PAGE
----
PVM Researcher Helps Lead Purdue Effort to Take ‘Accelerator’ off Aggressive Prostate and Other Deadly Tumors
Purdue Veterinary Medicine Associate Professor of Basic Medical Sciences Marxa Figueiredo helped lead a Purdue research team studying ways to make prostate cancer less lethal by making it less aggressive. Prostate cancer is ranked as the second most common and second most fatal cancer among men by the American Cancer Society.
The Purdue team has developed a drug to target the laminin receptor (37/67 LR), a membrane protein that, when overexpressed, can promote the growth of cancer cells and tumors. The researchers say it also could help fight other types of aggressive cancers, including pancreatic, colon, liver, and breast.
“We are trying to take cancer’s foot off the accelerator by targeting this receptor,” said Dr. Figueiredo. Purdue’s drug binds to the laminin receptor and cuts its ability to help tumors grow and to communicate with blood vessels, which are the lifeblood for cancer cells and tumors. The Purdue compound mimics anti-proliferative and anti-angiogenesis pathways to inhibit cancer cell viability, proliferation, and migration as well the formation of new blood vessels.
The work also aligns with Purdue’s Giant Leaps celebration, acknowledging the University’s global advancements made in health, longevity, and quality of life as part of Purdue’s 150th anniversary. This is one of the four themes of the yearlong celebration’s Ideas Festival, designed to showcase Purdue as an intellectual center solving real-world issues. Solutions such as this drug are also a focus of Purdue’s Discovery Park District.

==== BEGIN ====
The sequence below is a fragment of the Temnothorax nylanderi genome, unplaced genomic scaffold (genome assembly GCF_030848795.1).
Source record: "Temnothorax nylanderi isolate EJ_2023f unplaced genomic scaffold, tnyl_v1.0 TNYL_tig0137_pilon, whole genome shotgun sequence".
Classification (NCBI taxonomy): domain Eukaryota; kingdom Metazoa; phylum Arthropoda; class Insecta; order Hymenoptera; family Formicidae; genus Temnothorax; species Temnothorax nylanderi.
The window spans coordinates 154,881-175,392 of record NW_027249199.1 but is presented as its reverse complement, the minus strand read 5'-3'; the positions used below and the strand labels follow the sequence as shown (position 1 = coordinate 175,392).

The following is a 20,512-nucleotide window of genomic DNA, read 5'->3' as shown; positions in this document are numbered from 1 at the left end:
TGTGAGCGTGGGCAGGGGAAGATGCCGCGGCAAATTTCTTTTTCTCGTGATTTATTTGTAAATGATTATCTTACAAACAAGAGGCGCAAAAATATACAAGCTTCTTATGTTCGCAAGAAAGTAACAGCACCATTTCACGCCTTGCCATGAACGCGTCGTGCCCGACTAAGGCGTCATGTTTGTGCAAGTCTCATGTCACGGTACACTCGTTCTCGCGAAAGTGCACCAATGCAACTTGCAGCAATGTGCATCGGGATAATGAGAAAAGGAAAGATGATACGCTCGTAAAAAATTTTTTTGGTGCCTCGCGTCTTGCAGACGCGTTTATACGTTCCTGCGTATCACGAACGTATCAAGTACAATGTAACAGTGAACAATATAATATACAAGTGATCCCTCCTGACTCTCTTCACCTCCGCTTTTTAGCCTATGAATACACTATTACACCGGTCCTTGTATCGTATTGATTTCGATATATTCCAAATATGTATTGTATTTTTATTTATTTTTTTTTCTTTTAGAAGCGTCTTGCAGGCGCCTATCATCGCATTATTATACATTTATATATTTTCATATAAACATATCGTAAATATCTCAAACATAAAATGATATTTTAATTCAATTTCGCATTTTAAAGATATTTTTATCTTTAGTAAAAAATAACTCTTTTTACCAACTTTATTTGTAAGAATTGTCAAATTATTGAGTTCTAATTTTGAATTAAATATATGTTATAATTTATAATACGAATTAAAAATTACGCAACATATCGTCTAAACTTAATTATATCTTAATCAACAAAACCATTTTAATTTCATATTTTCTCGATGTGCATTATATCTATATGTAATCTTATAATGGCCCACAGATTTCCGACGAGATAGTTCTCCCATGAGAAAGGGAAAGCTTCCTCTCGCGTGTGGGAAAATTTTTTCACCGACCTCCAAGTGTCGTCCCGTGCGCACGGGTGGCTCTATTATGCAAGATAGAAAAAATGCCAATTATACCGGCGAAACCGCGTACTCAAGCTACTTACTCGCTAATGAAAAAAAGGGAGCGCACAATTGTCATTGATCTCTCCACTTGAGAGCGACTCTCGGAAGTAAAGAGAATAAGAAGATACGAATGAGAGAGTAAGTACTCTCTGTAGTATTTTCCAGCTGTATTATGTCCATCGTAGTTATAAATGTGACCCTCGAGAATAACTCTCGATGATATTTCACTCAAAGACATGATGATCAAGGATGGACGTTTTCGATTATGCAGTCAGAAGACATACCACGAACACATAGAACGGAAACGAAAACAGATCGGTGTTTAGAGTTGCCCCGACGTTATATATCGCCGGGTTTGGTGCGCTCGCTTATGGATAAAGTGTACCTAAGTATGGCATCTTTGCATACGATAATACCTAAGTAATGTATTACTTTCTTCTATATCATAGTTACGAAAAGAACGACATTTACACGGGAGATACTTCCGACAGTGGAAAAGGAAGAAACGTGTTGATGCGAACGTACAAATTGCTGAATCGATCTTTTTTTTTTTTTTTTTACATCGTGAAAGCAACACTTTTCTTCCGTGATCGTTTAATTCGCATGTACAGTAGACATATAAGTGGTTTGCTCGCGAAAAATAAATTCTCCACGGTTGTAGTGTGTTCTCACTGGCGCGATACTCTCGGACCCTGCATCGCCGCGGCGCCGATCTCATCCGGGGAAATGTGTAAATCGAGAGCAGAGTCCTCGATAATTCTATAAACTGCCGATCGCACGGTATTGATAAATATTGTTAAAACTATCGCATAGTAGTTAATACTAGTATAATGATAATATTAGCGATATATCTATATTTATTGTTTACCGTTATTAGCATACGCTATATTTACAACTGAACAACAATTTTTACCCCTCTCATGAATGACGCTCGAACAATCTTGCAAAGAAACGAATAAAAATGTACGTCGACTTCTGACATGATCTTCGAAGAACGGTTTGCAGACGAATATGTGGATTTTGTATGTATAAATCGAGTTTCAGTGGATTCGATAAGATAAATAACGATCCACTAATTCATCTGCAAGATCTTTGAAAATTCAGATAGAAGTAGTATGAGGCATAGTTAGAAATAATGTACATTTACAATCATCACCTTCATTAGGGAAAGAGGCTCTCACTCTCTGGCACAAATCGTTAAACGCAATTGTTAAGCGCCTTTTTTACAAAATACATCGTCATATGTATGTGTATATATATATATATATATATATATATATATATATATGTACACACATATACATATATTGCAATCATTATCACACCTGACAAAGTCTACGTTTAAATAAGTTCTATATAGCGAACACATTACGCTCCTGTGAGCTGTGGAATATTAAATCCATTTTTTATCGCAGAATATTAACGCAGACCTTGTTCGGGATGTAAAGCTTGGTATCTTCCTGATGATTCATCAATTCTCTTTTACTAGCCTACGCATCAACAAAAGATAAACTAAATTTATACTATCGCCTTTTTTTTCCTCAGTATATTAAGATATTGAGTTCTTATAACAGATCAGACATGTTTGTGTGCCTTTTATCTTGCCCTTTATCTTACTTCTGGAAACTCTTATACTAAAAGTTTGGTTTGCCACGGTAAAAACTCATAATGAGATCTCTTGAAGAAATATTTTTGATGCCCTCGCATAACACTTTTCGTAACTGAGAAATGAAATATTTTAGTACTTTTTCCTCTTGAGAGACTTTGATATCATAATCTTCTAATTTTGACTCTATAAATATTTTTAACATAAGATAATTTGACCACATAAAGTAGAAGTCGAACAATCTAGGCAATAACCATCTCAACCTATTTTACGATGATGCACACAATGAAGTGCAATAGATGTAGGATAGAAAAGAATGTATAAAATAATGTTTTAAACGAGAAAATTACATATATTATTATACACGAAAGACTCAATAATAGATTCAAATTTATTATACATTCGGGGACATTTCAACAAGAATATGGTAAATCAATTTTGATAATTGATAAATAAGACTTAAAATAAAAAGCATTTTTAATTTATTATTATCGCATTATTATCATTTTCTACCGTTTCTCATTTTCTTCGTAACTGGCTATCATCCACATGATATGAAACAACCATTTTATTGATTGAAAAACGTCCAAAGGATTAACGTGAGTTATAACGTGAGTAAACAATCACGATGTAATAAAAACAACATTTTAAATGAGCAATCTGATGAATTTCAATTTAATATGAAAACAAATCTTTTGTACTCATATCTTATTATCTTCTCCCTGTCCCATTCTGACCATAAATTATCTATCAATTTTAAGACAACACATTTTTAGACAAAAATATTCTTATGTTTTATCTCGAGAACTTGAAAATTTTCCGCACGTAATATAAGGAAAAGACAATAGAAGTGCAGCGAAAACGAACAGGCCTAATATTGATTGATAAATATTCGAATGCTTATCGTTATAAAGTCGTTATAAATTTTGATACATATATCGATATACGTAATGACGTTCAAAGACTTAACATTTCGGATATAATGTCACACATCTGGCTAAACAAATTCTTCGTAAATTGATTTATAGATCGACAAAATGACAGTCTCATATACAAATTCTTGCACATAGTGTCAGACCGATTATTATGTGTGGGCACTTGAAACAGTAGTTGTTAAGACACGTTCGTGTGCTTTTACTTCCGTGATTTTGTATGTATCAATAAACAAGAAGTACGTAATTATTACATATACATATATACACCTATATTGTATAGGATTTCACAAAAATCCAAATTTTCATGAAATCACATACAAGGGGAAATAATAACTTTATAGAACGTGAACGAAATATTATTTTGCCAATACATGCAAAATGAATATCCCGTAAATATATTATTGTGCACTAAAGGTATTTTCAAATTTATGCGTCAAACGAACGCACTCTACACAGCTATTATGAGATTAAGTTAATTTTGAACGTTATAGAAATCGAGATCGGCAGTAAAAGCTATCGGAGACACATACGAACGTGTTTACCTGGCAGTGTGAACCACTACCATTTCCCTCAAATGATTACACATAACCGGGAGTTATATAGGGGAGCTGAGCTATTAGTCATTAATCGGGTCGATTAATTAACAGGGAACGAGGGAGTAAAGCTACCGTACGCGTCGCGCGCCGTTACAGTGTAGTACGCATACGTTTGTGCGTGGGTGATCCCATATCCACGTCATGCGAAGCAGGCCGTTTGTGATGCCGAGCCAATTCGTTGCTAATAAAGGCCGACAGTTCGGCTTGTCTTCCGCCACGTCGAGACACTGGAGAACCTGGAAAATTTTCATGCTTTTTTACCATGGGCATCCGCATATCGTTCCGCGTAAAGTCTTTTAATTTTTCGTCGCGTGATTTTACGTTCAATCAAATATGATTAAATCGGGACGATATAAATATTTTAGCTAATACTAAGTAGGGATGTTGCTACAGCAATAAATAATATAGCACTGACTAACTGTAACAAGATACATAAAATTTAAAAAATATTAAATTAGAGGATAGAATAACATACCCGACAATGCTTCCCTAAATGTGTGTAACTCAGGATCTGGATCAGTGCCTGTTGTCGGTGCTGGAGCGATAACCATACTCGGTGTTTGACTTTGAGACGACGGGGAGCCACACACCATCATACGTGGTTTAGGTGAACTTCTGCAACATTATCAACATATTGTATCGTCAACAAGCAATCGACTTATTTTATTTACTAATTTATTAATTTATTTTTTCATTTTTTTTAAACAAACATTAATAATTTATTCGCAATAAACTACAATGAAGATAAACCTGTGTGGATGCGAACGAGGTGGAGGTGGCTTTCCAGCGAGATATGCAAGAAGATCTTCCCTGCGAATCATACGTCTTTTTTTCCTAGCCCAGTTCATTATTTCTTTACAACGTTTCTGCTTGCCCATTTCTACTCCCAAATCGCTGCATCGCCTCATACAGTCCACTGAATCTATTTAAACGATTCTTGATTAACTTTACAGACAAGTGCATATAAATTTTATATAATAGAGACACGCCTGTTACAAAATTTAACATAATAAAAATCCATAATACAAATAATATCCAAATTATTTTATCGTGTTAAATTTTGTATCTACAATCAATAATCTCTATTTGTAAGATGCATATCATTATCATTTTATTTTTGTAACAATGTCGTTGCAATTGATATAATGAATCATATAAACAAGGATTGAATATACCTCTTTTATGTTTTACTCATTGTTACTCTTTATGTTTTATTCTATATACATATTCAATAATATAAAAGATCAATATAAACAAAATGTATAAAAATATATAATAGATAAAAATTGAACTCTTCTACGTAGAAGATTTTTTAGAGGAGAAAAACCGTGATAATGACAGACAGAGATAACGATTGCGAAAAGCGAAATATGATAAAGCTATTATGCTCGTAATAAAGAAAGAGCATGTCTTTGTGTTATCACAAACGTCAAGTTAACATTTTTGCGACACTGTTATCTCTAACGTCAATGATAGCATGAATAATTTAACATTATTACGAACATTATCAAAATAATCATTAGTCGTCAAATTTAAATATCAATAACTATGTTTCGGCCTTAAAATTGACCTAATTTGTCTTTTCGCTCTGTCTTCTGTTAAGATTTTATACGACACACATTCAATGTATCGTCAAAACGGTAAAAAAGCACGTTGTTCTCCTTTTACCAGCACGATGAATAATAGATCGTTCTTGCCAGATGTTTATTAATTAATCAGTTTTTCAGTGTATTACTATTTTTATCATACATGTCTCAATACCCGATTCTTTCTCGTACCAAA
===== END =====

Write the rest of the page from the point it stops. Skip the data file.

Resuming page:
The Purdue approach is unique because it provides a single drug to perform multiple functions in cancer treatment. The drug also shows promise for treating similar cancers in pets. “It is incredibly rewarding and exciting to potentially provide new options for people and for animals dealing with aggressive tumors,” Dr. Figueiredo said.
Dr. Figueiredo worked with her former graduate student, Sam Umbaugh, to develop this drug. She is currently collaborating with Dr. Herman Sintim, Purdue’s Drug Discovery Professor of Chemistry, to create different versions of the drug that are more effective against various types of cancers. Click here to read a complete news release about the research.
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